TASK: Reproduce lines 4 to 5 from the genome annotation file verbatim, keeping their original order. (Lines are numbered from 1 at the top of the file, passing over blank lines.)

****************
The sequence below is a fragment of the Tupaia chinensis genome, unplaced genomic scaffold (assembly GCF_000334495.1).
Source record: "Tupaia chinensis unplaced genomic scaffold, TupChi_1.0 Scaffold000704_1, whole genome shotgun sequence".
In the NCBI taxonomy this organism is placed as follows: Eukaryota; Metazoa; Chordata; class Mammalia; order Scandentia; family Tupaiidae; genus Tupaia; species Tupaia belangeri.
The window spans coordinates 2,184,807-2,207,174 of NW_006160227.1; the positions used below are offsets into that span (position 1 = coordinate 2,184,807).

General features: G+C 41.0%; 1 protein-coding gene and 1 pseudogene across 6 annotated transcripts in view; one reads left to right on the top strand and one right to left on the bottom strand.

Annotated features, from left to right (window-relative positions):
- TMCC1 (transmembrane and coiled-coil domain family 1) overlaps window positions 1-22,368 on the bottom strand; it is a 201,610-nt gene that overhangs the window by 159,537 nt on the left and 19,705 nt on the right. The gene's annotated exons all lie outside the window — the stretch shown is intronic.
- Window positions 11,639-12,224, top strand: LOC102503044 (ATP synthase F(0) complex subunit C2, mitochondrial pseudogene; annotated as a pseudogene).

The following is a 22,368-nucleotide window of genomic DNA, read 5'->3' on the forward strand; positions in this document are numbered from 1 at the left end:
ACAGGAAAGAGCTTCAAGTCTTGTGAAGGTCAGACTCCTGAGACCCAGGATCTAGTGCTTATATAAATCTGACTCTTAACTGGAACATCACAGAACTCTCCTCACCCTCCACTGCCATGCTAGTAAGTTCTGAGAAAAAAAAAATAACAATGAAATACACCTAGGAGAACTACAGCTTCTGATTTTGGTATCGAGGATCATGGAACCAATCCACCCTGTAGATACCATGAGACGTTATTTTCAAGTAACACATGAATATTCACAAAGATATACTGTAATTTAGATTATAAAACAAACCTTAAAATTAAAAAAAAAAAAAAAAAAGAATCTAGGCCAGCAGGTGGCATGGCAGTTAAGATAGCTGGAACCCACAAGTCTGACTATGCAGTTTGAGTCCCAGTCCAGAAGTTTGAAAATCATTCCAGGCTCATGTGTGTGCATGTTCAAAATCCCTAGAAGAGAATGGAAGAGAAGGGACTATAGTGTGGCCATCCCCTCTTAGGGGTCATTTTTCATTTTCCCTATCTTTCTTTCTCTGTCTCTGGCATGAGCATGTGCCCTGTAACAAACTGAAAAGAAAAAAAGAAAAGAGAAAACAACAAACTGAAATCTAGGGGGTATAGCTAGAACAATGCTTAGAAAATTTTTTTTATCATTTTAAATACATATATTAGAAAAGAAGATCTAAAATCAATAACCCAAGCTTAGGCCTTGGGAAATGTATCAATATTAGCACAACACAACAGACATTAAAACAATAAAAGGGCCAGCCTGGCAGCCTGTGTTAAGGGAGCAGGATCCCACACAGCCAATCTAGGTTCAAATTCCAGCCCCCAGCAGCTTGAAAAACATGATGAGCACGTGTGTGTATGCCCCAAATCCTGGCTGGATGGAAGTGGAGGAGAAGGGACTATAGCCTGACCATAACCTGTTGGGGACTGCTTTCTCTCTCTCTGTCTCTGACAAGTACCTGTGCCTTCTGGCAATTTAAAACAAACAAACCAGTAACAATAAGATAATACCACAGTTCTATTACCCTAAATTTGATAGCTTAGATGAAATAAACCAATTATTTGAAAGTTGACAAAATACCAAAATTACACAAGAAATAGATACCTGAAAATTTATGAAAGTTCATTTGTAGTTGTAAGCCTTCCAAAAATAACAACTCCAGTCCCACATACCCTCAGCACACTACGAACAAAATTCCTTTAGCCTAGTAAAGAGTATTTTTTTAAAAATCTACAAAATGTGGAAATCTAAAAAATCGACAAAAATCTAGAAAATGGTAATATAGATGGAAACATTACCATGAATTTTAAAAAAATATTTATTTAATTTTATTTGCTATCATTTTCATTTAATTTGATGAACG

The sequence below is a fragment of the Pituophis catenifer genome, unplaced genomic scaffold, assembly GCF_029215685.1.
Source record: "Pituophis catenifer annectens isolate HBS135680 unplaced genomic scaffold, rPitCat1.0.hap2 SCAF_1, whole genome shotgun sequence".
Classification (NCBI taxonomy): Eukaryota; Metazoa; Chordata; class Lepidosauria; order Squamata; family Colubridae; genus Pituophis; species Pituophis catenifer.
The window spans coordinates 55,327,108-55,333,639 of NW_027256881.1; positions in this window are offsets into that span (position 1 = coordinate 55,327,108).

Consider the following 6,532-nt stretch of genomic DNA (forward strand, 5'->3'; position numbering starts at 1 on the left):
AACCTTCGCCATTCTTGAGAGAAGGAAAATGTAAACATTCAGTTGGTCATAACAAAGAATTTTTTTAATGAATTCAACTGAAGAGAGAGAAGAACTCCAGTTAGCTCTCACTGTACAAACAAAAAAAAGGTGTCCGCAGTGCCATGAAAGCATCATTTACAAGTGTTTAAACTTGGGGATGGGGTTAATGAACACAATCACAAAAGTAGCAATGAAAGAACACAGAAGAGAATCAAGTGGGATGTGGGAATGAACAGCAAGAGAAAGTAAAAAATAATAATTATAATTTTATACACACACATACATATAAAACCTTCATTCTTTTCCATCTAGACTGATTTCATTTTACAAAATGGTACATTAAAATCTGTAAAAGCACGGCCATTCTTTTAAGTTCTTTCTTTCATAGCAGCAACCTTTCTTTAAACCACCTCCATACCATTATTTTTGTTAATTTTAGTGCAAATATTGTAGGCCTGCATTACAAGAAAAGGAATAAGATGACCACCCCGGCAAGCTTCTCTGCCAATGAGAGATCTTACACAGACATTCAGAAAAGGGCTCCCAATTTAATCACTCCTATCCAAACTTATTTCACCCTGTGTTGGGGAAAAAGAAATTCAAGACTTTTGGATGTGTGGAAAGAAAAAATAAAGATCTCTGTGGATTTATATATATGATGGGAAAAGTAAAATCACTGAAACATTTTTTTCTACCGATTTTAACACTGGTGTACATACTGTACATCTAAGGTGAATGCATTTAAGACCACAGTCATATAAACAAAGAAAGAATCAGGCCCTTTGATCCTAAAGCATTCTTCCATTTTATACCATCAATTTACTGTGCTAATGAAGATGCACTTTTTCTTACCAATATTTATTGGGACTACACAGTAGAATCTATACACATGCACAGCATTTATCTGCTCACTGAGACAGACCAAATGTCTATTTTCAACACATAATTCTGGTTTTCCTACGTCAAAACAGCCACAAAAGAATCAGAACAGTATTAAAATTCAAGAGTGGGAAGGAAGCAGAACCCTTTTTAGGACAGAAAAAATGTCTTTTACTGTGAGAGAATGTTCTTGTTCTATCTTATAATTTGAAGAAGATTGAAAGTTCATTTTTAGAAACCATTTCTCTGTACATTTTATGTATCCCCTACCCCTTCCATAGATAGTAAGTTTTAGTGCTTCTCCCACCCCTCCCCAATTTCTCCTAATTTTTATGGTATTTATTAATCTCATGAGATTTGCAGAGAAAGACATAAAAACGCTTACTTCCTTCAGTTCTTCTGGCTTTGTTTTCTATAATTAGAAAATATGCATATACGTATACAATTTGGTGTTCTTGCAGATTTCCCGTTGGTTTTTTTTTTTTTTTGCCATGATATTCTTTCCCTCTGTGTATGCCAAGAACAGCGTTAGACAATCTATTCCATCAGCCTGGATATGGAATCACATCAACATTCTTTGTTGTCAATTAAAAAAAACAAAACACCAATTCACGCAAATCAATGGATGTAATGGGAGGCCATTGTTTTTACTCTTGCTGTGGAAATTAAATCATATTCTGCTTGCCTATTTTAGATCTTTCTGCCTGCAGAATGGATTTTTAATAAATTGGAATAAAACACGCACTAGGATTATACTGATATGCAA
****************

The window spans coordinates 2,184,807-2,207,174 of NW_006160227.1; the positions used below are offsets into that span (position 1 = coordinate 2,184,807).

General features: G+C 41.0%; 1 protein-coding gene and 1 pseudogene across 6 annotated transcripts in view; one reads left to right on the top strand and one right to left on the bottom strand.